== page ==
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Earth Day's First Organizer Denis Hayes Thinks 'Green' Is Winning

Environmental advocate reflects on a global movement that was sparked 50 years ago

denis hayes poses in a forest with his hand on a large tree trunk

Brian Smale

En español  

You and your team inspired 20 million Americans to take part in the first Earth Day, on April 22, 1970. How did you pull it off?

We persuaded reporters to write about it and put our mailing address into articles. A week later, a flood of mail would come in. When we wanted to communicate, we'd mimeograph 50,000 copies, stamp them and send them out. Slow, but it worked.

And the idea really struck a chord.

The response was remarkable. There was dissatisfaction with the way the nation was developing. You couldn't see more than two blocks in some cities because of the air pollution. Places we used to swim and fish had “No swimming, no fishing” signs due to water pollution. Rivers were on fire. Breathing the air in places like Los Angeles was like smoking two or three packs of cigarettes a day. People began to think, There's something wrong.

What's your most amazing memory of that day?

Climbing up on a platform 60 or 70 feet in the air, in New York City, and speaking to a crowd that was like the sea stretching out ahead of you. It swelled on forever. That was the first time I had the sense this was something enormous.

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nineteen seventy black and white photo of denis hayes on the phone organizing earth day from his office


Denis Hayes in 1970 planning the first Earth Day.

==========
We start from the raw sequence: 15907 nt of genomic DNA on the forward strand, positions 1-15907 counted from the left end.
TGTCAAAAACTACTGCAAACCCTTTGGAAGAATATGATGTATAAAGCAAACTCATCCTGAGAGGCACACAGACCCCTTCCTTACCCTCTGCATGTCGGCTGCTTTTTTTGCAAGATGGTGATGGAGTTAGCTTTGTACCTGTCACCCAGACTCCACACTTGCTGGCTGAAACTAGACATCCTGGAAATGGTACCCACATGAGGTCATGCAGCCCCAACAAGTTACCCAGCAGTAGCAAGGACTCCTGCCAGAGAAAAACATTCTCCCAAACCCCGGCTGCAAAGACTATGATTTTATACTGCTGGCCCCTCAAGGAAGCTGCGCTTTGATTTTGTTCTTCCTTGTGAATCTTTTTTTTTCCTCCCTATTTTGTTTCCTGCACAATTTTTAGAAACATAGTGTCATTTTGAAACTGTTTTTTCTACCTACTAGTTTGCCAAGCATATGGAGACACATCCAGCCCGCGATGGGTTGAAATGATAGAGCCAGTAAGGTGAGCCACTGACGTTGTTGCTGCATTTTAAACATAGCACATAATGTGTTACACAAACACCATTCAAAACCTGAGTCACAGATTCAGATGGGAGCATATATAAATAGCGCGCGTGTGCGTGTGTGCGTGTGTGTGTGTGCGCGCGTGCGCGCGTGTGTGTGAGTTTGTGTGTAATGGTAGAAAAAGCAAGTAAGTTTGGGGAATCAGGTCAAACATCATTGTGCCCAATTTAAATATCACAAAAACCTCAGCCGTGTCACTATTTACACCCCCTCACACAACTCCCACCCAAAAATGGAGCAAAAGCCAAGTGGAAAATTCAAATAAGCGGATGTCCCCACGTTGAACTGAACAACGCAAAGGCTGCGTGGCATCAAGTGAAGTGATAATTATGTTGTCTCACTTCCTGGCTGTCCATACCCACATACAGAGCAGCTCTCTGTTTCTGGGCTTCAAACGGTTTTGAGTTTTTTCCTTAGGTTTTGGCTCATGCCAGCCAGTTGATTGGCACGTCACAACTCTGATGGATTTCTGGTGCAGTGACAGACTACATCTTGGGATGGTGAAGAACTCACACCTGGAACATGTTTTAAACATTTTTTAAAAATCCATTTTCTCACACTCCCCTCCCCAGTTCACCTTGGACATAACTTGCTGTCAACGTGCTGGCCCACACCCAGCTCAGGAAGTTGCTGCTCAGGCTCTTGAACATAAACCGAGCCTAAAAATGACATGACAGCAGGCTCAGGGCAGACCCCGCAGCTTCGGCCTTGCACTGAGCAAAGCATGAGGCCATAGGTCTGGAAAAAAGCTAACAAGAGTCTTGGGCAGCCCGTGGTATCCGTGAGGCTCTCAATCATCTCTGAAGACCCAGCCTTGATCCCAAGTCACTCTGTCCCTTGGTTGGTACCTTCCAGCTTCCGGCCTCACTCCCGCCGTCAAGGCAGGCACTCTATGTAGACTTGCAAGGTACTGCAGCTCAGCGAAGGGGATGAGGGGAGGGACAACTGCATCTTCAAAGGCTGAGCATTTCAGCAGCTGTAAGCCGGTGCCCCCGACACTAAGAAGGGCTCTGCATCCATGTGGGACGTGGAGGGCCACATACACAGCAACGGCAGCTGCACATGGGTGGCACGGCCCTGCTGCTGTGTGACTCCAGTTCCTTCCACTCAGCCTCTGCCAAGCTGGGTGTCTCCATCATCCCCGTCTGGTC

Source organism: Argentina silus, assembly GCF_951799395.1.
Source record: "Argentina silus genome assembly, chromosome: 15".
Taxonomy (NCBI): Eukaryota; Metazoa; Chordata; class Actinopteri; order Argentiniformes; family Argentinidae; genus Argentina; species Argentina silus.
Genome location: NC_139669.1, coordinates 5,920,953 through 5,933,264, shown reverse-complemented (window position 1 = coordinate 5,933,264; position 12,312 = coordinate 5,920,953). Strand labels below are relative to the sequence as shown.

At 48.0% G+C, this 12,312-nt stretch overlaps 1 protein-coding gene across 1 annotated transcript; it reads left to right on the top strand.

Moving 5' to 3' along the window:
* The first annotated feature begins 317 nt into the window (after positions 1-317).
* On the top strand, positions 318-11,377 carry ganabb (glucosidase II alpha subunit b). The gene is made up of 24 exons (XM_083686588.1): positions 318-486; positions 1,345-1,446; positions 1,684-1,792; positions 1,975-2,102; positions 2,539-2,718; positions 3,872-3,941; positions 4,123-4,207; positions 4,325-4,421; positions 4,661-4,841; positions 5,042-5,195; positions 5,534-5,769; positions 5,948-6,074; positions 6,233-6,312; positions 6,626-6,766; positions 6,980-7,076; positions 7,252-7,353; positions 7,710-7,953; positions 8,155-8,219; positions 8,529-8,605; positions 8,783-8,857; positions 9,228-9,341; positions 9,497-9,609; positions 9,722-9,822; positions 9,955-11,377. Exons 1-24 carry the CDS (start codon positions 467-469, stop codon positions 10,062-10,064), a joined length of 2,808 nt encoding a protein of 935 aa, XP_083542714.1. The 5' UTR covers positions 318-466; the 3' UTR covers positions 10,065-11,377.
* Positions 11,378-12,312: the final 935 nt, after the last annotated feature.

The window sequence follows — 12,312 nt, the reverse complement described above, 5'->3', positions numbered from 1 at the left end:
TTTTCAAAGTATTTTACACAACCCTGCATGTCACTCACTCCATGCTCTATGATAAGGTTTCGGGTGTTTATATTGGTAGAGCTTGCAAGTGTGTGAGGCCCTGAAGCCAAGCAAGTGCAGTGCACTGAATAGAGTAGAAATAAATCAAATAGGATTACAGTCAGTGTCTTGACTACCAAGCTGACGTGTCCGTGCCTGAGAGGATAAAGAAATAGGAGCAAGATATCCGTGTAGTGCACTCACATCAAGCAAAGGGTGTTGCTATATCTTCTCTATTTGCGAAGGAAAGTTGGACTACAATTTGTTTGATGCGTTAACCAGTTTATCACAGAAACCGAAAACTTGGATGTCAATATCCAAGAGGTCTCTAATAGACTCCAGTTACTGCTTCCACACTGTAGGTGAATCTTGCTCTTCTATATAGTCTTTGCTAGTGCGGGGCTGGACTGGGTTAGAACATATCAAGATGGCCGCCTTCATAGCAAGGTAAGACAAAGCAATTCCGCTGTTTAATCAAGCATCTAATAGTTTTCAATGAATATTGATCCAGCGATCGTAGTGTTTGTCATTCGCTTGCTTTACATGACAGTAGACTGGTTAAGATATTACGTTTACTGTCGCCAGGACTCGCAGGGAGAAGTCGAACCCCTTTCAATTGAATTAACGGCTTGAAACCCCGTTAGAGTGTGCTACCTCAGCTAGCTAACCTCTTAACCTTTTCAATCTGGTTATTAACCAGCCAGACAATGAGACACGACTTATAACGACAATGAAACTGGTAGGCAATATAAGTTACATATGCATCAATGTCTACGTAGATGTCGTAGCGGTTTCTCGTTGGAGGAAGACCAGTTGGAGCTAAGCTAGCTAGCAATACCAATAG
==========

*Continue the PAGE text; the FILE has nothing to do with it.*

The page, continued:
How were you picked to head the effort?

I flew to Washington, D.C., to meet with Earth Day founder Sen. Gaylord Nelson (D-Wis.), hoping he didn't have an organizer lined up for Harvard. A couple days later, his chief of staff asked me to drop out of school, move to D.C. and organize the entire U.S.

What's the legacy of Earth Day?

Legislation that was unthinkable in 1969 became unstoppable in the 1970s. A tsunami of legislation emerged. Between 1970 and 1976 the Clean Air Amendments of 1970, Clean Water Act, Endangered Species Act, Safe Drinking Water Act and more were passed. Human health has improved dramatically.

And the environment?

Clearly, our air is much cleaner; our water is much cleaner. Things that used to be legal, like lead in your gasoline, are now no longer there. Wildlife is more protected. The hole in the ozone layer is starting to heal up. That said, we don't have very good ways to address things that are international in scope, like climate change.

What's your view on climate change?

The world is producing more carbon dioxide every year than the year before. Hurricanes, floods, droughts, forest fires, rising seas have become the new normal. After beating my head against the wall for 40 years, I cannot understand why this is not the number one political priority of every nation on earth. We already have in hand everything we need to build an ultraefficient society powered 100 percent with renewable-energy technologies.

What can older adults who remember the first Earth Day 1970 do today?

I'd love to see a gray-green alliance between the generations. Talk to your grandkids who are marching for environmental causes. Support them. Find an Earth Day 2020 event near you. We're hoping a billion people will get involved.

What keeps you optimistic?

You can't get people to do anything unless there is hope of success. We're on the way to developing technologies for a truly sustainable, resilient planet. Already, stunning things have happened, like long-range electric vehicles and sustainable buildings.

As president of the Bullitt Foundation, a Seattle environmental philanthropy, you work in an ultragreen office building. How's that?

Even on a cool, cloudy day, it's bright and warm inside. Solar panels produce electricity that fuels heat pumps, keeping the entire building comfortable. On a winter day, there's nothing more delightful than walking around with just socks on.